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4 Answers

POH markings and indications

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General Aviation

Does anyone happen to know what those heavy black bars indicate that are placed sporadically in the margians of POH's?  Sometimes the lines appear next to full paragraphs, other times they are placed near one sentence.  I've noticed that they are also placed occasionally next to page numbers.

I've also seen these heavy black bars in the FAR/AIM and it seems as if they are arbitraily placed.  Anybody have any idea why they are there?

Also in the POH, an "index finger" appears occasionally next to certain words, numbers or graphical information.  I take it this index finger icon exists to hilight or "point out" key information.  However, I am often unable to deduce what exact information the index finger is seeking to hilight.  Any advice?

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4 Answers

  1. Jon on Feb 14, 2011

    Marginal indicia (the black bars) are typically used to denote changes in the text from one revision to the next.  Sometimes they change one word – sometimes whole paragraphs.
    No idea on the index fingers.

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  2. Steve Pomroy on Feb 14, 2011

    Hi Flight Student.
    Black bars in the margins are usually used to indicate a change from the previous release/edition.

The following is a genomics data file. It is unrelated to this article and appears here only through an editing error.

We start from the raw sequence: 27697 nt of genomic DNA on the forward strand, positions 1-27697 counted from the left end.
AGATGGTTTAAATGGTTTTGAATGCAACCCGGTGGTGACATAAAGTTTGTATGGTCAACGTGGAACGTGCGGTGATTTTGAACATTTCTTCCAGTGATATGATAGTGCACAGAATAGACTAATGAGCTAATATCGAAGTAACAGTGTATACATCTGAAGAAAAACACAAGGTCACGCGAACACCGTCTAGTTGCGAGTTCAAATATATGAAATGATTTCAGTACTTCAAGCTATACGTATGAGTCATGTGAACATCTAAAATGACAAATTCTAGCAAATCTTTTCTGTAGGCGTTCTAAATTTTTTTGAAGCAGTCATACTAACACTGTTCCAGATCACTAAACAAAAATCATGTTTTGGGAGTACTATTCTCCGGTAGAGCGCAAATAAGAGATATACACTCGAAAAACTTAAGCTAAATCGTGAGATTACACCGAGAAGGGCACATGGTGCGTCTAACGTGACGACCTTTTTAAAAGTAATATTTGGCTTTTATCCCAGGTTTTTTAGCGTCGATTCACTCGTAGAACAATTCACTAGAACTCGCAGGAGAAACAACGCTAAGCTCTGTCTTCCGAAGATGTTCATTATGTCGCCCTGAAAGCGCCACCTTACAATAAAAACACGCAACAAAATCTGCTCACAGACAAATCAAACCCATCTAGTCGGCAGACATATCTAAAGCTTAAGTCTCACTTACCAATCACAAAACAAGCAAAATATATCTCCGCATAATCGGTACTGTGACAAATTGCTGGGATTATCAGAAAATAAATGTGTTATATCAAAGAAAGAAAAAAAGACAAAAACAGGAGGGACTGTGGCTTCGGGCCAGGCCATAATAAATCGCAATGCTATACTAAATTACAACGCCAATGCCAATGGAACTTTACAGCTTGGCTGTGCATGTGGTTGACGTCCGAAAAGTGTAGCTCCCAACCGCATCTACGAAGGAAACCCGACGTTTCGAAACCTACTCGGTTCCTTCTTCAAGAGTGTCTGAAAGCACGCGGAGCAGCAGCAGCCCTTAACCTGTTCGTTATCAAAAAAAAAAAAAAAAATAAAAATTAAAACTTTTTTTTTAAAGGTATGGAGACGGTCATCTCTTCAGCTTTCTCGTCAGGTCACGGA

As for the index finger, I have no idea.  But if your flight manual is using it, I would expect some sort of legend information near the front of the document.

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  3. Flight Student on Feb 14, 2011

    It took some digging on the internet, but I found my answer:
    A bar located adjacent to the figure number in the outer margin will be used to indicate that the figure number only has changed. A miniature pointing hand W will be used to indicate that an illustration has been revised or is all new material. The miniature hand will point to the figure number. All revised pages will carry the revision number opposite the page number on the applicable page. A list of revisions is located at the beginning of the Log Of Effective Pages.
    Now, does anyone know which section the “Log of Effective Pages” is located?  HAH!  I have scoured my POH but am unable to locate it.  Perhaps it is in the AFM?

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  4. Thomas Vaillencourt on Feb 14, 2011

    Older aircraft like your typical 1960’s era cessnas or pipers usually left the factory with a Owners Manual/POH which contained basic and in some cases very limited information on the aircraft besides the much needed performance charts and limitations. Any additional information was usually added later as changes were made to the airframe, equipment, etc, or in some circumstances, when the aircraft manufacturer wanted to supplement the previously published POH’s. These supplements are often just filed into the binder wherever the previously effective sections are and are – even often just stuck in wherever they fit.  I believe it was sometime in the late 70’s the FAA decided to step in and standardize the POH’s into the tabbed POH’s you find on more modern aircraft. Because of this standardization, supplementation is usually added in one section of the binder, and is headed by the log or list of effective pages. and usually refers to the currently effective supplements only so you do not have to riffle through a bunch of “superseded” pages. This is usually located in the last section of a POH. If you cannot find it in your POH is it possibly a new enough aircraft model that has not had any revisions made?

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